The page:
Though the phenomenon of eclipse has a solid scientific explanation, different cultures have developed their own set of interpretations which are rooted in myths and superstitions.
The human race has always believed in a higher power that is beyond their control. It is no wonder that during the evolution from a raw flesh eating mammal to today’s civilized and sophisticated human being, progress was made in terms of culture and religion. During this transition period, mythology gained importance among the masses who needed satisfactory answers to celestial and earthly occurrences.
The myth of an eclipse is one such aspect which is prevalent all over the world, across different cultures. For centuries, man has considered the sun as the source of life. So, it was obvious that when their primary source of light was ‘blocked’ for a period of time, people were driven by fear and insecurity. Various cultures have developed their own explanation for the occurrence of an eclipse.
The word eclipse actually originated from the Greek word ekleipsis, which literally means abandonment.
Mythology and Religion
Since mythology and religion are closely interconnected in India, the root of explanation for an eclipse generally lies in religion. For instance, in Hindu mythology, the entire period of an eclipse is called ‘parvakala’. The Bhagavata Purana(a puranic holy text of Hinduism) has an answer to the occurrence of an eclipse with an interesting fable.
A fierce battle was fought between the Devas(gods) and Asuras(demons) for many years. Lord Vishnu, known as the Preserver among the trinity of gods, arranged a truce between the warring sides and offered to churn the ocean to leverage its benefits. After many rounds of churning, the Amritam(nectar) emerged from the ocean in a pot, which was snatched by the demons. Lord Vishnu, in disguise as a beautiful woman enticed the celebrating Asuras . He managed to steal it and get it across to the devas. But Rahu, a demon, saw through the trickery. While the nectar was being distributed to the gods, Rahu disguised himself and tried to have a sip of the nectar. But the sun and moon gods detected his presence and informed Lord Vishnu, who then chopped off Rahu’s head. Luckily for him, since he too had a sip of the nectar, he will live for eternity as a trunkless demon and his headless trunk is known as Ketu. Apparently, Rahu never forgave the sun and moon gods and as retribution for their action, tries to swallow them periodically.
For centuries, this fable has long remained the accepted reason. So much so that, even in this age of rapid modernization, special rituals are held to ward off the evil demon. During the eclipse period, people bathe neck deep in the holy rivers, hoping that it will give the strength to fight the demon.
Other mythological accounts of eclipses
The Chinese mythology resembles the Indian mythology to a certain degree. The term for eclipse in the Chinese language was “chih”, meaning “to eat”. The Chinese believe that a dragon tries to swallow the sun or moon and this can evaded by the beating of the drums and shooting of arrows in the sky. It is rumored that this practice continued till the late nineteenth century, when the Chinese navy fired its cannons to scare away the dragon that was eating the moon.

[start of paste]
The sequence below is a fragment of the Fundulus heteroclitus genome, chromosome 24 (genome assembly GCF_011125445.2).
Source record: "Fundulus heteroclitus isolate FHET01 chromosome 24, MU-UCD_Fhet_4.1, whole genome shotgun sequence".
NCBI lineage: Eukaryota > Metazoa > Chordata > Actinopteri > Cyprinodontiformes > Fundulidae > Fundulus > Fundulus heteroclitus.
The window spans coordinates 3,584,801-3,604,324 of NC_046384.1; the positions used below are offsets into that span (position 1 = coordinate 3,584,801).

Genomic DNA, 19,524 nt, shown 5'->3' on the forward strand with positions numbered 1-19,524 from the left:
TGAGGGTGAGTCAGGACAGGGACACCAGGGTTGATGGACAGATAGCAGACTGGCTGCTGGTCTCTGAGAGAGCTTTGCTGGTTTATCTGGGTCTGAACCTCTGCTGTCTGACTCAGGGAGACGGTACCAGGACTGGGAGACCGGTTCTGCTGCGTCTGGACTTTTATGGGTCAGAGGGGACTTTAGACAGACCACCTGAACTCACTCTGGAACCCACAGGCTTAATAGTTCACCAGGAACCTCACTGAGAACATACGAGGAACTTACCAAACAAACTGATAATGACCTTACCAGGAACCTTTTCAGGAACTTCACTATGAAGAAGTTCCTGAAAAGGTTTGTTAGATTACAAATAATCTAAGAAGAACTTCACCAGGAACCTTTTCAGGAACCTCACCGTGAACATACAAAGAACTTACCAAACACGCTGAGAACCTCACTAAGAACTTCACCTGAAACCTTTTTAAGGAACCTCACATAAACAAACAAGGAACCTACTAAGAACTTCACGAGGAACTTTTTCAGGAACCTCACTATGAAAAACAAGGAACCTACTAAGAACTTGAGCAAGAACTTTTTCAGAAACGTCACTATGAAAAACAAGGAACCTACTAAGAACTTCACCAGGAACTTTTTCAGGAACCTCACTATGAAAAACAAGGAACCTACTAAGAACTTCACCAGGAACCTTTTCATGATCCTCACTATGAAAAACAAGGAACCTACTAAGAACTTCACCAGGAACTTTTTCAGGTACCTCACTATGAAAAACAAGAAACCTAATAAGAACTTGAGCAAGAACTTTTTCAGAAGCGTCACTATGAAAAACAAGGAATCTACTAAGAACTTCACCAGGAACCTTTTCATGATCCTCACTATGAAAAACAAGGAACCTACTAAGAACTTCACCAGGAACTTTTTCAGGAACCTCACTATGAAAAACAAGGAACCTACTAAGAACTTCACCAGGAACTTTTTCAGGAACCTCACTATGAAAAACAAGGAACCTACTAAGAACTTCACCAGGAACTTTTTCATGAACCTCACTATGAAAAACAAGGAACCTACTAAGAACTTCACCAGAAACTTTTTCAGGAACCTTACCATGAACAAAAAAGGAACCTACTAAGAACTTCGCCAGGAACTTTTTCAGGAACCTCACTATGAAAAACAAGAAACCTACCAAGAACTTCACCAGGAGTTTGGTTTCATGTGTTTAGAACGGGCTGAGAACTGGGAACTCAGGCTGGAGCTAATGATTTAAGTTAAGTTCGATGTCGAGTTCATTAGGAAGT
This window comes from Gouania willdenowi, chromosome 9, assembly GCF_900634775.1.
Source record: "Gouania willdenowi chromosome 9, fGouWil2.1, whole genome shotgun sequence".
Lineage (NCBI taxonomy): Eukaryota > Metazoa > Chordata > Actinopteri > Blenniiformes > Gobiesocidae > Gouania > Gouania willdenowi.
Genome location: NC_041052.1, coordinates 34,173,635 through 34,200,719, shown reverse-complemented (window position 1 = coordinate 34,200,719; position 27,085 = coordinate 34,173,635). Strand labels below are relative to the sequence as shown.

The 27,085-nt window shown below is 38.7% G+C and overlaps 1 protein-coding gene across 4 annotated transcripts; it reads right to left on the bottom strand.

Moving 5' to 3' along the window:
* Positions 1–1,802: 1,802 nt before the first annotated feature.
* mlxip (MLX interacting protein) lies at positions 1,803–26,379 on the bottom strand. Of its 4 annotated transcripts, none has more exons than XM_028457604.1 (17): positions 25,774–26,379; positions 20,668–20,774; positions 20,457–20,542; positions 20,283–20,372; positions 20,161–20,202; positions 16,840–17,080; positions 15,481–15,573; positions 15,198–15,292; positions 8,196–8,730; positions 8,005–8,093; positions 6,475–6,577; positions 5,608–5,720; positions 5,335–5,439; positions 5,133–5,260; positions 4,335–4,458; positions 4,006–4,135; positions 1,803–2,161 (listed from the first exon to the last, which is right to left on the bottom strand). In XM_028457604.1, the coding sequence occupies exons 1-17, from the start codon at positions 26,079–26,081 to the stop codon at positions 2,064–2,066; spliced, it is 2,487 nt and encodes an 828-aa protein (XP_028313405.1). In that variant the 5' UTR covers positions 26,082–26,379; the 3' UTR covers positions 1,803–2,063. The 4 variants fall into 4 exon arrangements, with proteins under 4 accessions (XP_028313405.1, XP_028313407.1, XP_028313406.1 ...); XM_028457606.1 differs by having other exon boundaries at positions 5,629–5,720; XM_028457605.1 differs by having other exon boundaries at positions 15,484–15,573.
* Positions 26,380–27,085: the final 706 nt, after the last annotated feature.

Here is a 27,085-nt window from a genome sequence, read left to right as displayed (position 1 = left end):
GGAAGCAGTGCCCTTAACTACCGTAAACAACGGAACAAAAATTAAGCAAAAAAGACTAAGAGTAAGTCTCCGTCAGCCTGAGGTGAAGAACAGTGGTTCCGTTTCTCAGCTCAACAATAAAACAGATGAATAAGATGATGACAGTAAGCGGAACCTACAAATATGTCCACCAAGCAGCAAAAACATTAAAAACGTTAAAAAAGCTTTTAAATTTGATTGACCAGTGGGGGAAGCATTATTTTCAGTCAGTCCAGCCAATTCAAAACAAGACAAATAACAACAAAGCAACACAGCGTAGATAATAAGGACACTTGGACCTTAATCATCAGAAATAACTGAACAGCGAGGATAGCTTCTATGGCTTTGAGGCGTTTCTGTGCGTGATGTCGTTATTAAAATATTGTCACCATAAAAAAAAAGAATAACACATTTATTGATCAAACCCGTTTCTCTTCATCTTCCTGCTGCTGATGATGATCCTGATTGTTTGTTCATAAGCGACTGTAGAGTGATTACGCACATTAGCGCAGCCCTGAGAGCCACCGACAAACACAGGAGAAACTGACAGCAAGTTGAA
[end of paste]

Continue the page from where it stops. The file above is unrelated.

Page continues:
The eastern part of the world, generally known as “the Orient” among the westerners, has always been associated with myths and superstitions. However, certain European cultures also fancied certain myths regarding eclipses.
The Greeks consider an eclipse to be an act of the god – Zeus, who unleashes his fury by blocking the sun. Another myth that is associated with the Greek culture is that of Medea, the Thessalian witch trying to overpower Helios(the Sun) and Selene(the Moon). During the day, the sun god - Helios was known to ride his horse drawn chariot in the sky. The same act was repeated by his sister Selene, in her silver chariot, during the night. The witches of Thessaly, most notably the evil Medea, tried to bring down the two gods during their travel by casting magic spells. The lunar eclipse was known as the “red moon” phenomena and it was assumed that the witches cast the spells to extract the blood of the goddess.
In roman mythology, the equivalent of Selene is known as Luna.
The biblical accounts of an eclipse sometimes involve the episode of Jesus’s crucifixion. The episode is named the ‘crucifixion darkness’, a phenomenon which tends to interpret the darkened skies as a sign of God’s anger with the Jewish people.
In Egyptian mythology, it was believed that the sun was temporarily attacked or was ill. Hence, the Pharaohs who considered themselves as the descendants of the Sun, took it upon themselves to maintain the cosmological balance by circling around the palace.
Ignorance and Insecurity: the crux of myths
A common thread to all the myths associated with different cultures is ignorance. A large population of the world has not been privy to the rational and scientific approach of thinking. Throughout the history of mankind, a few influential characters have taken significant advantage of the lurking fear factor among the masses. For instance, it is believed that the priests in India recommended a host of rituals during eclipses, in order to maintain their supremacy in the hugely caste segregated society. Non-Christian observers have disputed the story of crucifixion darkness and consider it as a literary creation. It is also thought that the story of a dragon swallowing the sun was actually a joke played by two Chinese astronomers.
It is quite evident that a lot of mythological accounts originated from being shrouded in ignorance and lack of rational thought. As we move ahead in the 21st century, there is a definite need to put an end to such beliefs and spread scientific awareness.
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